In media appearances throughout the past two weeks, Virginia Senator Tim Kaine (D), who sits on the Armed Services Committee, has been hammering away on an idea that would sound quaint in today's political world if the subject matter weren't so serious. Before the nation begins implementing some kind of strategy in Syria and Iraq against the militant group known as Islamic State, Kaine wants President Obama to come to Congress for a thoughtful debate and vote on authorizing the mission. Kaine's big idea is the Constitution’s clause giving the people's elected representatives alone the authority to make war. But put more bluntly, Kaine wants Congress to do its job.
In an interview with National Public Radio's Melissa Block aired before Congress returned from Labor Day recess, Kaine made the case:
Block: There doesn't seem to have been an appetite among your colleagues, though, for a debate or a vote on this as we head into midterm elections. A number of your fellow Democrats say why put members of Congress in the position of voting on a measure that would be unpopular among their base - could hurt them on election day?
Kaine: Well, the reason we should do it, Melissa, is because we volunteered for the job, and this is the most sacred part of the job, and it is a responsibility that I will never, never cede to the president. The framers of the Constitution indicated that war should only be declared by Congress. If we're going to ask American servicemen and women to risk their lives, we shouldn't do it unless there is a political consensus that the mission is worthwhile.
Of course, Kaine's right. The words are right there in Article I, Section 8 of the Constitution. "The Congress shall have the power to...declare war." But the bigger question isn't where the authority rests. The challenge is whether the paralyzing gridlock in Washington and the danger of repercussions for actually doing something is too great for policymakers to undertake a debate and vote.
Mickey Edwards thinks they can. Edwards served in Congress as a Republican representative from Oklahoma for 15 years. He was in the Republican leadership and served as a floor manager for parts of the debate Congress had before authorizing the first Gulf war, in 1991. Today, Edwards is a vice president at the Aspen Institute where he leads the Rodel Fellowship in public leadership, working with elected officials around the country.
First and foremost, Edwards agrees with Kaine that the debate is necessary, and required by the Constitution. "Congress has an absolute responsibility. The president doesn't have the authority to do this without the Congress approving," Edwards said yesterday. "There's a serious constitutional problem, in my mind, if the president does this without authorization from Congress."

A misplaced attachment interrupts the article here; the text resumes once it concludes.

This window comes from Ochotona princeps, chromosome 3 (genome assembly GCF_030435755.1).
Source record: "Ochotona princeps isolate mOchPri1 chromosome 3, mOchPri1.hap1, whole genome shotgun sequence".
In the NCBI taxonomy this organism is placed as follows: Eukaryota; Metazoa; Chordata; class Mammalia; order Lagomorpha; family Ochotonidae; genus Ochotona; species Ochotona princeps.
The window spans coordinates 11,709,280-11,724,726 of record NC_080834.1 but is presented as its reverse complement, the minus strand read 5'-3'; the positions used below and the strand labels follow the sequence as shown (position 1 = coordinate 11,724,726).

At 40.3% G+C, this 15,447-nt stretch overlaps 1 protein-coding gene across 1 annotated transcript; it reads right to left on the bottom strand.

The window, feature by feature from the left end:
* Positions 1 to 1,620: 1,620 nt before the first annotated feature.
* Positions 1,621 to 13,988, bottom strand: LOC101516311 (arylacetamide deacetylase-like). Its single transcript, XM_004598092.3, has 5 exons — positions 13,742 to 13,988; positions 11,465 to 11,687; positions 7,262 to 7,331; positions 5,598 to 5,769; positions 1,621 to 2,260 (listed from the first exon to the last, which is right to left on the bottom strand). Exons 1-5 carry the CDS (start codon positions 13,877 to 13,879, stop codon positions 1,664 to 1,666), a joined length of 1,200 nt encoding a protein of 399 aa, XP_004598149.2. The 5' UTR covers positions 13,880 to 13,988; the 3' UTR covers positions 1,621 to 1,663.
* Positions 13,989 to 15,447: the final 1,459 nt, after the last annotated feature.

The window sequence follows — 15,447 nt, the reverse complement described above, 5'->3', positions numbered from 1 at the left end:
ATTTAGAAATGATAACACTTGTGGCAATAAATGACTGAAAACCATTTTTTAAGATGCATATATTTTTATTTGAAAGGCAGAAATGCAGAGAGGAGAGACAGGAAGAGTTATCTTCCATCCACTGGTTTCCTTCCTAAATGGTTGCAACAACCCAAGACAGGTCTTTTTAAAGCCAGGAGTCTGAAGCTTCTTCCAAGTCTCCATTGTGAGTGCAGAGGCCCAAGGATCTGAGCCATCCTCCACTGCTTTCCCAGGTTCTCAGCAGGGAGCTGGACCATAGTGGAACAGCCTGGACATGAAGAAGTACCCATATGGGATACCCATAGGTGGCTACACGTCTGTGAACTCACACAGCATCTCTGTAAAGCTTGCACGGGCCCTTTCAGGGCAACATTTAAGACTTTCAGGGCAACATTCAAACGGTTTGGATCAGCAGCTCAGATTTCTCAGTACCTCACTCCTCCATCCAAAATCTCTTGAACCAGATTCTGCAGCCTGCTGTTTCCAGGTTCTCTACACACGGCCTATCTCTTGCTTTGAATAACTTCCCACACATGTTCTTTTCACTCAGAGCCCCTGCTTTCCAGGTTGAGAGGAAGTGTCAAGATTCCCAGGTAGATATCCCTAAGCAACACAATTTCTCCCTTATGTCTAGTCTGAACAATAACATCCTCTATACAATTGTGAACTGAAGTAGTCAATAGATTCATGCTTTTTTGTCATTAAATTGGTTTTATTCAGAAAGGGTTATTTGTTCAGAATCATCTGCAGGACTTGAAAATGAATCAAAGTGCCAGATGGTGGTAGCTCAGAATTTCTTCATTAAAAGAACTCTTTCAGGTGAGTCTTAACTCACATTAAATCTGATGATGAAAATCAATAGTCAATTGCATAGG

Edwards can understand why some observers question whether the people's elected representatives can, in Kaine's words "bring the American public into the equation" with "deliberation and discussion in Congress." Their track record hasn't been great.
"I think they're able to do this – and even more willing to do this than you think they are," Edwards explained. "It depends on leadership. It depends, in the Senate, on [Majority Leader Harry] Reid not setting it up so there's a predetermined outcome, and in the House on [Speaker John] Boehner doing the same thing."
President George H.W. Bush greets troops in Saudi Arabia during the first gulf war, 1990-91.
Edwards recalls his time on the House floor helping manage the debate over that first Persian Gulf military intervention in the fall of 1990. Congress then was similarly wallowing in record low approval ratings (though somewhat better than their numbers today), and there was understandable skepticism in the public eye about the U.S. responsibility to protect an oil-rich emirate most people couldn't find on a map.
"When we went into the '91 Gulf War, I was one of the floor leaders to get Congressional authorization. That was one of the most stirring debates I've ever heard. Faced with this task, we had to have a serious conversation about going to war. Congress really rose to the occasion," Edwards said. "That was really one of the great debates in American history. I actually have confidence that this Congress today could do the same thing."
The verdict is still out. Officially, the White House hasn't yet taken up Kaine on his offer for a sincere debate on a plan of attack against Islamic State. While the president said he would "welcome congressional support" for his strategy of coalition airstrikes and training moderates to oppose IS, he has stopped far short of tying his efforts to action in Congress. With some party leaders hinting that Congress may adjourn as soon as the end of this week, it seems unlikely Kaine will get his wish for a full and open debate on our future actions in Syria and Iraq.
"Unfortunately, too many members of Congress prefer not to make the hard choices that would be required in deciding whether to authorize military action against ISIS; it's easier to simply let the president make the decision and take the heat,” Edwards said. “Unfortunately, the Constitution makes it clear that war and peace decisions are the Congress's responsibility."